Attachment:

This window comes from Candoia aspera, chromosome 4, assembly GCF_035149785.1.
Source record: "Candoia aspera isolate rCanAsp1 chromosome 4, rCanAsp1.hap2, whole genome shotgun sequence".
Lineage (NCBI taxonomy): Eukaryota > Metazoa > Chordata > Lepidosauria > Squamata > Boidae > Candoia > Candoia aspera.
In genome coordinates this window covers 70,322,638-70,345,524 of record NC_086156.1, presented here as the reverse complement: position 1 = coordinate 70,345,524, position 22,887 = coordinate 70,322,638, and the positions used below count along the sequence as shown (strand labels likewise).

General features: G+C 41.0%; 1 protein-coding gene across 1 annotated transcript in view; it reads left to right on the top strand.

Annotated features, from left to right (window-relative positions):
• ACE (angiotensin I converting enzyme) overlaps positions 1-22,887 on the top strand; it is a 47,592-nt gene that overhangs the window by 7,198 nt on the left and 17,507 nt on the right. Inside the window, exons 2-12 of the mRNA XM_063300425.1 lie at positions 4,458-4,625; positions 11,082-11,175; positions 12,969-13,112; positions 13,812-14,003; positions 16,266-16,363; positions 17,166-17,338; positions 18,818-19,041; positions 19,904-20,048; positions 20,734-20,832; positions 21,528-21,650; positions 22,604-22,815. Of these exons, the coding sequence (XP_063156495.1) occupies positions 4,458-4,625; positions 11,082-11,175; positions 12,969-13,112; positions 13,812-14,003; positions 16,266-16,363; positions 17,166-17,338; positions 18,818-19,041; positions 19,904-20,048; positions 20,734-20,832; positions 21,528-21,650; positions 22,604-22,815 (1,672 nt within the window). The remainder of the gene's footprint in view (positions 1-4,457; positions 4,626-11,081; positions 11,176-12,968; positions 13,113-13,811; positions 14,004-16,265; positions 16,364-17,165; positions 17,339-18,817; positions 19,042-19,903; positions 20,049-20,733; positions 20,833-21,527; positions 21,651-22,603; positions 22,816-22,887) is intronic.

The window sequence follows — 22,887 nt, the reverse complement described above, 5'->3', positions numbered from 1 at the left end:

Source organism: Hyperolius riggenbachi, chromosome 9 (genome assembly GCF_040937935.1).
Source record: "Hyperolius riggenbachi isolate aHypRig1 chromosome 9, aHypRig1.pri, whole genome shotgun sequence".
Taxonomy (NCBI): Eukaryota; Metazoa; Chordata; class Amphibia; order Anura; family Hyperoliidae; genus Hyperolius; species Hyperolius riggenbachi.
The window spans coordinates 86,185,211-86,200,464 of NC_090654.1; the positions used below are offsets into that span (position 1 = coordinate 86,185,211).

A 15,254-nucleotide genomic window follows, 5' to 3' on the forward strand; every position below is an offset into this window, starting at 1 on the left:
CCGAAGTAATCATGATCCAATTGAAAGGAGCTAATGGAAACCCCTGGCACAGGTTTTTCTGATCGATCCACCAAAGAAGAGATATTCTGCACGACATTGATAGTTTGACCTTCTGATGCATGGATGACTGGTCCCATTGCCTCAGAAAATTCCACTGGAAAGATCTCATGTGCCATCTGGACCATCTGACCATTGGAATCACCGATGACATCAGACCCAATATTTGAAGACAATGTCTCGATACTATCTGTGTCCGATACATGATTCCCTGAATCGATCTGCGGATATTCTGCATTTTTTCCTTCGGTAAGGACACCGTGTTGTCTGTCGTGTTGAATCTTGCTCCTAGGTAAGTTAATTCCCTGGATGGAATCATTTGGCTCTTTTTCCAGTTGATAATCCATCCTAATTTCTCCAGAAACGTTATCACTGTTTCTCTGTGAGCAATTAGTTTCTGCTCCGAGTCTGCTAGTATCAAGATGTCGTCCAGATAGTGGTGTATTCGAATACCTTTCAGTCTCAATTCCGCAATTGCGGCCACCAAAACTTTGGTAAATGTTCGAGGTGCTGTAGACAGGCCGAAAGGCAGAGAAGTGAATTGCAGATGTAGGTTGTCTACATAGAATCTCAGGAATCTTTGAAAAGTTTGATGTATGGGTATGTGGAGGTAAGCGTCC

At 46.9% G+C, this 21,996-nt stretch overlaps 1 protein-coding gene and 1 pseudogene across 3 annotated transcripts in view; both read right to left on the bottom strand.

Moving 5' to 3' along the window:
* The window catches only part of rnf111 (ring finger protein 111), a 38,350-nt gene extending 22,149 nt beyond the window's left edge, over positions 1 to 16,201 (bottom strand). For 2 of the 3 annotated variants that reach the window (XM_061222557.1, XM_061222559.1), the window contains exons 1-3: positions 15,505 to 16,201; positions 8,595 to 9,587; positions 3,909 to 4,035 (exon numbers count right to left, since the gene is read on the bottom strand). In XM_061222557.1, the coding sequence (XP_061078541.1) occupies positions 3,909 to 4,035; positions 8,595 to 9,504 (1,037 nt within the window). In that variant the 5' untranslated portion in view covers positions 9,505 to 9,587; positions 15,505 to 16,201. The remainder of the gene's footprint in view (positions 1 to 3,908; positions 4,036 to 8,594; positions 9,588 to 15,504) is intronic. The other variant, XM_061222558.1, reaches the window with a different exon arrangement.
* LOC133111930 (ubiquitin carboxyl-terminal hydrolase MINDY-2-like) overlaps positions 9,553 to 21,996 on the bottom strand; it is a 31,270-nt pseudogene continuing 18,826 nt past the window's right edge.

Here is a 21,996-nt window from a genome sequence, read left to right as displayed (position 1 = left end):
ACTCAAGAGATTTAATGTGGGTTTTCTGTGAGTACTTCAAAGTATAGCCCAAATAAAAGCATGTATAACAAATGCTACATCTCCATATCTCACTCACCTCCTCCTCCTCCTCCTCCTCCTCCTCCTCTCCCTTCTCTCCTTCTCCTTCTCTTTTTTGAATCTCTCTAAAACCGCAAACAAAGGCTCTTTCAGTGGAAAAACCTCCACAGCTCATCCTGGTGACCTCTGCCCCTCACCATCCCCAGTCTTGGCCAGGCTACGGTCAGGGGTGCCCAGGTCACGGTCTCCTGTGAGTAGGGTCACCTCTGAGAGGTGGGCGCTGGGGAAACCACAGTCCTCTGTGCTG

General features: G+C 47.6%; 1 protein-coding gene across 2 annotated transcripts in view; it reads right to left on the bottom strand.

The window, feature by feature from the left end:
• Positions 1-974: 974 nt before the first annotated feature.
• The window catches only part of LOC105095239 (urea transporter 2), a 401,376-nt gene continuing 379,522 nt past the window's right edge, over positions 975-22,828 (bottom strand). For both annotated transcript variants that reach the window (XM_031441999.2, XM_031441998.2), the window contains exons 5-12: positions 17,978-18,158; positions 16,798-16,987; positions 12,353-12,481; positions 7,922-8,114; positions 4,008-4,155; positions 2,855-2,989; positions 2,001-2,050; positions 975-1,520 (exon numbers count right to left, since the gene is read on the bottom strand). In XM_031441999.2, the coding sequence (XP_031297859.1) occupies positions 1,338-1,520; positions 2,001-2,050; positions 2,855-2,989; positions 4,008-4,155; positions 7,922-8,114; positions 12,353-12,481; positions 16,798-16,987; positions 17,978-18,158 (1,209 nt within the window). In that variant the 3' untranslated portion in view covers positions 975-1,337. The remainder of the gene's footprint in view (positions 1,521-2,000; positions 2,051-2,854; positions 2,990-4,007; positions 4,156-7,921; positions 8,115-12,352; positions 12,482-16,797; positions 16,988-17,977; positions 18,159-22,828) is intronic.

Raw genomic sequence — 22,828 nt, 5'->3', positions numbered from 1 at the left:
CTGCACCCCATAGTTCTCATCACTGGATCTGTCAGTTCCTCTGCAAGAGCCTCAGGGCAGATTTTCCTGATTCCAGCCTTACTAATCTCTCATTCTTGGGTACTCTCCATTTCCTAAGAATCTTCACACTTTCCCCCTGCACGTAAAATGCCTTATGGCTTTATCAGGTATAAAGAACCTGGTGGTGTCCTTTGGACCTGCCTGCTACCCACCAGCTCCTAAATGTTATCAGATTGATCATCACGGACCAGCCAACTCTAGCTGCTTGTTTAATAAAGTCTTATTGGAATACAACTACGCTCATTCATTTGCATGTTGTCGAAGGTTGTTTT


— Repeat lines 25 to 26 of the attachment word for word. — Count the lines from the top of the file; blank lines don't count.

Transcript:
Raw genomic sequence — 22,828 nt, 5'->3', positions numbered from 1 at the left:
CTGCACCCCATAGTTCTCATCACTGGATCTGTCAGTTCCTCTGCAAGAGCCTCAGGGCAGATTTTCCTGATTCCAGCCTTACTAATCTCTCATTCTTGGGTACTCTCCATTTCCTAAGAATCTTCACACTTTCCCCCTGCACGTAAAATGCCTTATGGCTTTATCAGGTATAAAGAACCTGGTGGTGTCCTTTGGACCTGCCTGCTACCCACCAGCTCCTAAATGTTATCAGATTGATCATCACGGACCAGCCAACTCTAGCTGCTTGTTTAATAAAGTCTTATTGGAATACAACTACGCTCATTCATTTGCATGTTGTCGAAGGTTGTTTT